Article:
The Unseen - "The Goatman"

Boy, did I miss the boat on this one! I just recently discovered the incredible releases from Library Of The Occult Records out of the UK. The label describes itself as, “Esoteric Electronics, Dungeon Jazz and Wizard Psych sounds on limited vinyl releases." Sign me up!

Alongside the incredible sounds, each release is meticulously designed to mimic the iconic throwback look of 70's occult/folk horror. Wonderful, "Satanic" imagery perfectly paired with ornate typography and a bold palette of reds, blacks, and purples make each a true work of art.

I have been snapping up a few of their limited vinyl releases (not easy because they are released in very small numbers, sell out quickly, and their immediate collectibility makes the prices go up, up, up...). But it has been totally worth it.

My favorite of their releases thus far has to be The Unseen's "The Goatman."

LOTO's YouTube page:

"The Goatman, from what I can tell, would fall into the folk horror category. The Unseen’s score feels right at home there; a mixture of guitar, synths, mellotron, and paranoia to go around. “Eerie Meadow (Opening Titles)” is subtle and makes it known this is not a meadow to be in after dark. It’s reminiscent of Charles Bernstein’s work on Nightmare On Elm Street. “Newlywed Arrival” is subtle nightmare fuel. Eerie keys play a sort of cryptic lullaby that would feel right at home in an early 70s creature feature. “Footsteps Outside The Cottage” has early Romero vibes. Season of the Witch and Martin comes to mind. “Darkening Meadow” goes for broke with the mellotron, giving the song a melancholy Moody Blues feel. It’s quite lovely and eerie.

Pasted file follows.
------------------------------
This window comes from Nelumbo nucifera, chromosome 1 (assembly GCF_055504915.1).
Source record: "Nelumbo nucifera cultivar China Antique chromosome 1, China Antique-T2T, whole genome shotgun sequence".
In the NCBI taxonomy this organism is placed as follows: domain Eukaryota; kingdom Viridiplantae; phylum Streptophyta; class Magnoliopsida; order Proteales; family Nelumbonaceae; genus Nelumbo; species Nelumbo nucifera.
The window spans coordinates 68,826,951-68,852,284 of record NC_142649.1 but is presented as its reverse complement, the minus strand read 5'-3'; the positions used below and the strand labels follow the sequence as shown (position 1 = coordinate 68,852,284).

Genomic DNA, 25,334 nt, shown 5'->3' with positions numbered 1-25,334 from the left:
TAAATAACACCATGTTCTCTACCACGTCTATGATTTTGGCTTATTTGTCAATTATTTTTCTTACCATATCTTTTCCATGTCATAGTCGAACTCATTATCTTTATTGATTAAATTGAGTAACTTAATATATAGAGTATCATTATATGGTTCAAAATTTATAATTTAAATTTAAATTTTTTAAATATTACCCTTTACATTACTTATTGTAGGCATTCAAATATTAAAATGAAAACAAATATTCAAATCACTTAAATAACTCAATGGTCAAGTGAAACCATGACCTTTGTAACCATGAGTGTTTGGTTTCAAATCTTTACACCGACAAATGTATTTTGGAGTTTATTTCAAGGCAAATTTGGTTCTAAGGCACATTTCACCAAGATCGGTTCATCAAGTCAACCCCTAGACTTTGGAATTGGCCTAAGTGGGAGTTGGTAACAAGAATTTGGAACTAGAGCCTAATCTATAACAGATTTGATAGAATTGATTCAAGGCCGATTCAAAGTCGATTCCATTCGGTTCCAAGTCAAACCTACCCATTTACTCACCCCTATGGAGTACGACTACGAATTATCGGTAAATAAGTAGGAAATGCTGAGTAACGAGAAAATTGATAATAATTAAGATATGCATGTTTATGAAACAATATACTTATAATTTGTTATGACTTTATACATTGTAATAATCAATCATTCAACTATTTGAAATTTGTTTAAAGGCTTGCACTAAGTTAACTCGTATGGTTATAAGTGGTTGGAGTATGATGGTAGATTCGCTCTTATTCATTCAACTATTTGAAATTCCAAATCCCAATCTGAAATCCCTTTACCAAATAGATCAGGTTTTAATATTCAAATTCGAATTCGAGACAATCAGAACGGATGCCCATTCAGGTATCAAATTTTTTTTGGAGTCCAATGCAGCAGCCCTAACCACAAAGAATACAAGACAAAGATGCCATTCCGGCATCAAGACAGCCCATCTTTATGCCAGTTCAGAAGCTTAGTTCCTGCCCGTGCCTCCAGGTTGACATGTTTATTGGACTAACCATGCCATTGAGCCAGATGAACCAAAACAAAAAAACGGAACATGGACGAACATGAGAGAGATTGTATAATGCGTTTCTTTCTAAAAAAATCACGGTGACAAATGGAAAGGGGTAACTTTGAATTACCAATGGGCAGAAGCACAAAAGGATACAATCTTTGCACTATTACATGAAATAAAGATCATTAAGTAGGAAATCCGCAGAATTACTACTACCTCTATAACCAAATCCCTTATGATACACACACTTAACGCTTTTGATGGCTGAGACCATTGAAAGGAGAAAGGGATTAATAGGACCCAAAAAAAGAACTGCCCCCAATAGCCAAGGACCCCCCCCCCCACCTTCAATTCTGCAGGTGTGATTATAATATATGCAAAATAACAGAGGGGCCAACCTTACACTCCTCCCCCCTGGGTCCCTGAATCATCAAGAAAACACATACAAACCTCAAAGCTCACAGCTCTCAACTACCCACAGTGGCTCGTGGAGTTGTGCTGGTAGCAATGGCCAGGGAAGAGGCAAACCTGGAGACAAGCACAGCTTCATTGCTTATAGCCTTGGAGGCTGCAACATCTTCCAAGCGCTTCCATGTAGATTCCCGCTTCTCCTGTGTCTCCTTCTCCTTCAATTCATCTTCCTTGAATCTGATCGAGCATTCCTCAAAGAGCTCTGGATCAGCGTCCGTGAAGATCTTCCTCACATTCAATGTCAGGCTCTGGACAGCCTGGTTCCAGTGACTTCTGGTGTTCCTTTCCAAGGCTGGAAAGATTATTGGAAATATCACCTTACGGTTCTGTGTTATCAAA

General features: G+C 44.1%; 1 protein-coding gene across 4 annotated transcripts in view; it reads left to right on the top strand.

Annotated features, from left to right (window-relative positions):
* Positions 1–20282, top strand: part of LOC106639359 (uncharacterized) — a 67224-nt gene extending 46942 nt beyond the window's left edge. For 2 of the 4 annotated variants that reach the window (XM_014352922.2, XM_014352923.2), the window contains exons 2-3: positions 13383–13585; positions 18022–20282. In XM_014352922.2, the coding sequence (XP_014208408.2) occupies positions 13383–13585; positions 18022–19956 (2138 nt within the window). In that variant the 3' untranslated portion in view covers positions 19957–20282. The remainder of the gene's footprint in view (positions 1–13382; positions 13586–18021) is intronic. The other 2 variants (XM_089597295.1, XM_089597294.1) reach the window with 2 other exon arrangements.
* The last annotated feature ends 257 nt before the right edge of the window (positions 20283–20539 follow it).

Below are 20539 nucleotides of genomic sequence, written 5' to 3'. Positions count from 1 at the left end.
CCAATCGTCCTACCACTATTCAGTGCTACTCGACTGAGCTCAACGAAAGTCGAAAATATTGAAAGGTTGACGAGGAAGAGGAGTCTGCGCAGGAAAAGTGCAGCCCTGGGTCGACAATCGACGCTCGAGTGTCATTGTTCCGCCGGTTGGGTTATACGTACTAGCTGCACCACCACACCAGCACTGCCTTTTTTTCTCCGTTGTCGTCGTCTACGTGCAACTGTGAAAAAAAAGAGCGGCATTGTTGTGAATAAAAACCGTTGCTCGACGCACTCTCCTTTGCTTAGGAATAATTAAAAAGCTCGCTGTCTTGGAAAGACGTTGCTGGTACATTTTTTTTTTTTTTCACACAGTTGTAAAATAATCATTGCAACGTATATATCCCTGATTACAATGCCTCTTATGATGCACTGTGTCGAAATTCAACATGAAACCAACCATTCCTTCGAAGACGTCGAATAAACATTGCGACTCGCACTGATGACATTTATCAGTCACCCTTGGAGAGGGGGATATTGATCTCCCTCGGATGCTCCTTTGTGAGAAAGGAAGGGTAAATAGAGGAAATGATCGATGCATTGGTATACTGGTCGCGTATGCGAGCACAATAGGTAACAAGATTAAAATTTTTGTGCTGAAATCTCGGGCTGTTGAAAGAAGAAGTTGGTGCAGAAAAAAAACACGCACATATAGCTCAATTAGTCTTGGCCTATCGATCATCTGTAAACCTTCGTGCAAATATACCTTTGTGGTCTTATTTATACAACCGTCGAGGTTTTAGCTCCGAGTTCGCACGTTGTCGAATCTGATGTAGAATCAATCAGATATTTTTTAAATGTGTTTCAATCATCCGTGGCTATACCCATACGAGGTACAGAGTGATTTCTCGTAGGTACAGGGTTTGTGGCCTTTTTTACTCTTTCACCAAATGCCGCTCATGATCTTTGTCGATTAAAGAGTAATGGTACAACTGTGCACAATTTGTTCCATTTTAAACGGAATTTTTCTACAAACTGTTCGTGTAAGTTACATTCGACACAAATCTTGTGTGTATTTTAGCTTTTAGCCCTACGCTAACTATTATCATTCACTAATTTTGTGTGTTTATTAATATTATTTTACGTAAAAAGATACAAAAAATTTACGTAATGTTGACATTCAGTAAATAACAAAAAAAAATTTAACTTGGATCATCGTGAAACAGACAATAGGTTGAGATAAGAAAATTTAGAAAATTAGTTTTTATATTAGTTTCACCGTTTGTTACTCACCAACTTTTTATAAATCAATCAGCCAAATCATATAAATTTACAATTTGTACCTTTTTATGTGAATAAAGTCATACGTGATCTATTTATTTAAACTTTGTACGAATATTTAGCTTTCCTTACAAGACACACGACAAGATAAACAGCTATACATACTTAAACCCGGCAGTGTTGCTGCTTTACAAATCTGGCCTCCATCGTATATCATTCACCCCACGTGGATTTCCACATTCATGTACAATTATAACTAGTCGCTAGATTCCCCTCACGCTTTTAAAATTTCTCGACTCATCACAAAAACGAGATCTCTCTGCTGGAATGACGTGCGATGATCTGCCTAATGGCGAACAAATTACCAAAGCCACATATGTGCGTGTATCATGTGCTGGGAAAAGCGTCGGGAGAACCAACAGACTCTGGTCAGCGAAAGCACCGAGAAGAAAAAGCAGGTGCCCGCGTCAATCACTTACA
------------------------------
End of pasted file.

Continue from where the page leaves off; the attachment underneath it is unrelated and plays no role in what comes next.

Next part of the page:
This album tows the line between ambient and incidental, laying on both the creepy noises and psychedelic melodies that feel as if they were locked in a tomb for 71 years. “Passion in the Woods” gets a little randy with some funky guitar and electro squalls that may or may not be a couple becoming one with nature. And “Lullabies (End Titles)” closes our Goatman journey out with melancholy harpsichord and voice that feels like late-60s psych pop of the highest order.

Give this one a listen, and you too will be adding it to your "spooky season" playlist. Grab a copy of this, and all of the other incredible releases over at the Library Of The Occult Bandcamp page. Enjoy!



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